Ellie is fantastic. While the partner AI might not be perfect -- DAMMIT, BILL! WHY DID YOU RUN HEADLONG INTO THAT CLICKER I'M TRYING TO AVOID?!?! -- Ellie's characterization was just spot-on. I have to compare her against Bioshock's female companion, Elizabeth. Elizabeth may off more help in combat, but as far as characters go, Ellie all the way. She is tough, vulnerable, naive. All of the things Elizabeth is, but you just feel it more with Ellie, especially as she relates to Joel. You know right off the bat that Ellie is a daughter surrogate for Joel and it colors all of his interactions with her in subtle ways that just yank on your heartstrings. The weight of the world is on their shoulders and it shows.
Pritpaul Bains
12. Kickpuncher
One thing I neglected to mention above was the absolutely exceptional quality of the voice acting in this game. From Nolan North's refreshingly dark turn as David, to Troy Baker's Joel and Ashley Johnson's Ellie... a fantastic job all around.
13. Eric Saveau
I have been telling everyone I see that I know to be a gamer or to have any geeky inclinations at all that they have to experience this. The Last Of Us will not just affect you, it will break you. And then put you carefully back together and gently send you on your way. I've been deeply emotionally engaged by games before - Mass Effect, Dragon Age, Bioshock - but not nothing like this, nothing so raw and pure and honest. And it's not just the writing: Troy Baker as Joel and Ashley Johnson as Ellie turn in the most heartstopping performances I've seen in ANY medium for years. I expect to remain in awe of this achievement for the rest of my life.
Scott Silver
14. hihosilver28
Theresa, I'm inclined to agree with you. I feel that Winter is hands down one of the greatest video game segments I have ever played. Looking forward to starting my second playthrough on Survivor mode. *rubs hands with glee*
Jeremy Goff
15. JeremyM
I just started playing this game and it is absolutely phenomenal so far. They really set the stage early with the opening sequence which really broke my heart and let me know what type of game I was in for. Normally I just play games and have fun without getting too attached to characters, but with this game I can't help but sucked in. It really feels like I am a part of the story and not just playing a game where different things happen...if that makes sense.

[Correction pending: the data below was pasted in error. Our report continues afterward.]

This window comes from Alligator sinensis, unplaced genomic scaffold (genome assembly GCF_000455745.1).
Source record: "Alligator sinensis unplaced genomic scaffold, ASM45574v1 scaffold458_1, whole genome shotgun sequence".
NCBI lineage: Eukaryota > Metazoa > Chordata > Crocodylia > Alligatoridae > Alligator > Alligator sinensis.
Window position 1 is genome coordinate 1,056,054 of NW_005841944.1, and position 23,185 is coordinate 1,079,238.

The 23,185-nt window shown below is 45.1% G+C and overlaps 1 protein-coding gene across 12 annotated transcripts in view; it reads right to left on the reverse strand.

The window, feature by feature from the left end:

16. DougL
I am an unapologetic PC gamer, I abhor games that are multiplatform releases because the UIs are never optimized for the PC, but I bought a PS3 just to play this game. I think it came with Uncharted, but I will never play that, just this game, after I finish my latest playthough of Alpha Centauri, and tryout the latest beta patch of Elemental - Legendary Heroes.
Pritpaul Bains
17. Kickpuncher
@15 JeremyM -- Very much know what you mean. It's incredibly immersive. The last time I felt such a part of a game would probably date all the way back to Half-Life.

@16 DougL - I'm a die-hard PC gamer as well but I've managed to come to terms with consoles over the past few years so I could take advantage of platform-exclusives like this one. If you end up liking TLOU, I wouldd highly recommend playing Uncharted when you can. Both Uncharted 1 and 2 were great gaming experiences. 3 was good but kind of went off the rails a bit toward the end.
Theresa DeLucci
18. theresa_delucci
Uncharted 2 was fantastic. It hit all those Indiana Jones buttons and the puzzles were challenging and the landscapes were sweeping and lush. And you get to listen to Claudia Black's voice for a good couple of hours. Worth every penny.
Marcus W
19. toryx
I finished The Last of Us a couple of days ago and I had to take a break from video gaming in general just to sort of get over the game. I thought the ending was rather perfect and I had so much fun getting there.

Winter, by the way, was awesome. I died a lot in the final battle but man, were my emotions twisted up by the end of that chapter.

Uncharted series: Yep, I loved the Uncharted series. Uncharted 2 was definitely the best but all three were a blast to play and totally worth having a PS3 for.

Theresa: I'm new to the PS3 so by coincidence I picked up Red Dead Redemption about a week before receiving my preorder of The Last of Us and for a while was alternating between the two -- until I got so hooked on The Last of Us that I couldn't stop playing it. Anyway, you're right; they're totally different games but at the same time they feel sort of similar. Now that I've gotten over The Last of Us I've been playing Red Dead exclusively and having a blast with it.
Loyd Etheredge
22. EtherEdge
Although I think the game has flaws that should've been fixed to make the game perfect, its emotional "pull" overshadows these flaws giving gamers something new in a crowded zombpocalypse genre.

I'm also glad that you mentioned something about the music as many reviews I've read overlook this important aspect. The music of The Last of Us amplifies the game's depressing theme and there would be times that I would keep still just to feel the music as it blends with visuall excellent backdrops.

The multiplayer mode is also fun to play and here's a walkthrough you can use: